I understand in retrospect that this was my first introduction to a conflict that dominates all our lives: the endless, irreconcilable conflict between the values of Athens and Jerusalem. On the one hand, very approximately, is the world not of hedonism but of tolerance of the recognition that sex and love have their ironic and perverse dimensions. On the other is the stone-faced demand for continence, sacrifice, and conformity, and the devising of ever-crueler punishments for deviance, all invoked as if this very fanaticism did not give its whole game away.
what matters most, it all produces an unpleasant impression, for we are all divorced from life, we are all cripples, every one of us, more or less. We are so divorced from it that we feel at once a sort of loathing for real life, and so cannot bear to be reminded of it. Why, we have come almost to looking upon real life as an effort, almost as hard work, and we are all privately agreed that it is better in books. And why do we fuss and fume sometimes? Why are we perverse and ask for something else? We don't know what ourselves. It would be the worse for us if our petulant prayers were answered. Come, try, give any one of us, for instance, a little more independence, untie our hands, widen the spheres of our activity, relax the control and we ... yes I assure you... should be begging to be under control again at once.
Men come and go, cities rise and fall, whole civilizations appear and disappear-the earth remains, slightly modified. The earth remains, and the heartbreaking beauty where there are no hearts to break....I sometimes choose to think, no doubt perversely, that man is a dream, thought an illusion, and only rock is real. Rock and sun.
The five marks of the Roman decaying culture: Concern with displaying affluence instead of building wealth; Obsession with sex and perversions of sex; Art becomes freakish and sensationalistic instead of creative and original; Widening disparity between very rich and very poor; Increased demand to live off the state.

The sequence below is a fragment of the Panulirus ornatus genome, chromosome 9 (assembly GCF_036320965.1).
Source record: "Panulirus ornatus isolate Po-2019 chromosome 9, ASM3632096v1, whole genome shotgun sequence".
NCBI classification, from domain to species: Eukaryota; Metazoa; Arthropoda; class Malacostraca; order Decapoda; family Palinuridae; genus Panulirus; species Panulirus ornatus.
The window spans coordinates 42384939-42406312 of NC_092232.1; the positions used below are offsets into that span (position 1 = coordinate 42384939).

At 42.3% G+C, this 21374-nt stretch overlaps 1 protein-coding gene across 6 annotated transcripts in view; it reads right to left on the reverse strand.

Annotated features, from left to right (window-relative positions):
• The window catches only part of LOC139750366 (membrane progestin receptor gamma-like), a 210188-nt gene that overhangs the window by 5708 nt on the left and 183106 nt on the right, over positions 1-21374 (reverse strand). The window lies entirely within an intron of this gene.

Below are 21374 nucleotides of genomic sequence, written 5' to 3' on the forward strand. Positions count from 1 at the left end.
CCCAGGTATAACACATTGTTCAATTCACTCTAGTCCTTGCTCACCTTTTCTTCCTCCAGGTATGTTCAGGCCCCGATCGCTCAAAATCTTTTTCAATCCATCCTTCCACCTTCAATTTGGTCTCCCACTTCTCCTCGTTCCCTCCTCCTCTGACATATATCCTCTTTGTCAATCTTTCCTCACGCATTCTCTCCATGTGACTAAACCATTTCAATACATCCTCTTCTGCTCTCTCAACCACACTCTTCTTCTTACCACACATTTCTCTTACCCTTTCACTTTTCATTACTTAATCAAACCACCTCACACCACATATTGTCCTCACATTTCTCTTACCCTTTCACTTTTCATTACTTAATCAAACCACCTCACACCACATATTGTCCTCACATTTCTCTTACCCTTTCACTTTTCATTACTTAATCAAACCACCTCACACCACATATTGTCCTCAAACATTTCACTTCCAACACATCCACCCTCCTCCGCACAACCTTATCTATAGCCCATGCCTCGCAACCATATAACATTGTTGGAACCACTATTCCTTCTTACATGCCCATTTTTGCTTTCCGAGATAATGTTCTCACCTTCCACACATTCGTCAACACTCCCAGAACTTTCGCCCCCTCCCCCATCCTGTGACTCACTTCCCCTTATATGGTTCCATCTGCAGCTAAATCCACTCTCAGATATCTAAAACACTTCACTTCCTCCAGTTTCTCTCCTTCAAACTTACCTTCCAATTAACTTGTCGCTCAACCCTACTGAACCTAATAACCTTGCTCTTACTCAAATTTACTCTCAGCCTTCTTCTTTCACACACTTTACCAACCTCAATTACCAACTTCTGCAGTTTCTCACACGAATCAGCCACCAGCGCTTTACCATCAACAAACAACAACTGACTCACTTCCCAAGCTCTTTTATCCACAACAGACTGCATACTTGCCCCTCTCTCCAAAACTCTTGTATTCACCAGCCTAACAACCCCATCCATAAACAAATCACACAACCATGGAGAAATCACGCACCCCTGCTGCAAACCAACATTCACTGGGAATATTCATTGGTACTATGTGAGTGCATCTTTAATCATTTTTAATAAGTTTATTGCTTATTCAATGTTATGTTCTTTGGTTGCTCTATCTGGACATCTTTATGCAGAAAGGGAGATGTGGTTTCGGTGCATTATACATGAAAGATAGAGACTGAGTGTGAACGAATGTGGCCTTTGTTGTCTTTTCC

The quintessential emblem of religion and the clearest manifestation of the perversity that lies at its core is the sacrifice of a child by a parent. Almost all religious faiths incorporate the myth of such a sacrifice, and some have actually made it real. Lucretius had in mind the sacrifice of Iphigenia by her father Agamemnon, but he may also have been aware of the Jewish story of Abraham and Isaac and other comparable Near Eastern stories for which the Romans of his times had a growing taste. Writing around 50 BCE he could not, of course, have anticipated the great sacrifice myth that would come to dominate the Western world, but he would not have been surprised by it or by the endlessly reiterated, prominently displayed images of the bloody, murdered son.
Katz had read extensively in popular sociobiology, and his understanding of the depressive personality type and its seemingly perverse persistence in the human gene pool was that depression was successful adaptation to ceaseless pain and hardship. Pessimism, feelings of worthlessness and lack of entitlement, inability to derive satisfaction from pleasure, a tormenting awareness of the world's general crappiness: for Katz Jewish paternal forebears, who'd been driven from shtetl to shtetl by implacable anti-Semites, as for the old Angles and Saxons on his mother's side, who'd labored to grow rye and barley in the poor soils and short summers of northern Europe, feeling bad all the time and expecting the worse had been natural ways of equilibriating themselves with the lousiness of their circumstances. Few things gratified depressives, after all, more than really bad news. This obviously wasn't an optimal way to live, but it had its evolutionary advantages.